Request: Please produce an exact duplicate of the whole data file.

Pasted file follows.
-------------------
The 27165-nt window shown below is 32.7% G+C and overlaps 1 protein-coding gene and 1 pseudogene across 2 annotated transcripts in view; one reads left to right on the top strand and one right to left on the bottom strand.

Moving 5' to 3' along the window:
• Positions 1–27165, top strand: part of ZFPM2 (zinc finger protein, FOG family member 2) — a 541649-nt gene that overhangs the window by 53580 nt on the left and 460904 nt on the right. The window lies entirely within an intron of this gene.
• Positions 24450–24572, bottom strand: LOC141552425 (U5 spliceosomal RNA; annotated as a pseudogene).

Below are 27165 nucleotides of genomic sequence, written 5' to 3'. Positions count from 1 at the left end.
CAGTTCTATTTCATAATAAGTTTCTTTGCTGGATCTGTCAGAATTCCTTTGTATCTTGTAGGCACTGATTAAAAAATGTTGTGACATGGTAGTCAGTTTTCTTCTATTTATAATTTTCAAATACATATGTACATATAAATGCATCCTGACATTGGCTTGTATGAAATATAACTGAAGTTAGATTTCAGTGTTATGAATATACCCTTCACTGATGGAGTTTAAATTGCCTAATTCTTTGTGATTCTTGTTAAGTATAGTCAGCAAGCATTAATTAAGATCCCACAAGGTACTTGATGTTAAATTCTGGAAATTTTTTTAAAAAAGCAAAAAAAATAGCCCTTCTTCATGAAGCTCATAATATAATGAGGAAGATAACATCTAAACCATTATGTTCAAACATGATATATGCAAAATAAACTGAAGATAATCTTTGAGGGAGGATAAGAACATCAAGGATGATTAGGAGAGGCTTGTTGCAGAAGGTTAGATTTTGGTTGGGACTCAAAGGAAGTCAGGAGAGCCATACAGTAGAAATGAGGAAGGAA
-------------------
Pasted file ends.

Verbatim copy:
The 27165-nt window shown below is 32.7% G+C and overlaps 1 protein-coding gene and 1 pseudogene across 2 annotated transcripts in view; one reads left to right on the top strand and one right to left on the bottom strand.

Moving 5' to 3' along the window:
• Positions 1–27165, top strand: part of ZFPM2 (zinc finger protein, FOG family member 2) — a 541649-nt gene that overhangs the window by 53580 nt on the left and 460904 nt on the right. The window lies entirely within an intron of this gene.
• Positions 24450–24572, bottom strand: LOC141552425 (U5 spliceosomal RNA; annotated as a pseudogene).

Below are 27165 nucleotides of genomic sequence, written 5' to 3'. Positions count from 1 at the left end.
CAGTTCTATTTCATAATAAGTTTCTTTGCTGGATCTGTCAGAATTCCTTTGTATCTTGTAGGCACTGATTAAAAAATGTTGTGACATGGTAGTCAGTTTTCTTCTATTTATAATTTTCAAATACATATGTACATATAAATGCATCCTGACATTGGCTTGTATGAAATATAACTGAAGTTAGATTTCAGTGTTATGAATATACCCTTCACTGATGGAGTTTAAATTGCCTAATTCTTTGTGATTCTTGTTAAGTATAGTCAGCAAGCATTAATTAAGATCCCACAAGGTACTTGATGTTAAATTCTGGAAATTTTTTTAAAAAAGCAAAAAAAATAGCCCTTCTTCATGAAGCTCATAATATAATGAGGAAGATAACATCTAAACCATTATGTTCAAACATGATATATGCAAAATAAACTGAAGATAATCTTTGAGGGAGGATAAGAACATCAAGGATGATTAGGAGAGGCTTGTTGCAGAAGGTTAGATTTTGGTTGGGACTCAAAGGAAGTCAGGAGAGCCATACAGTAGAAATGAGGAAGGAA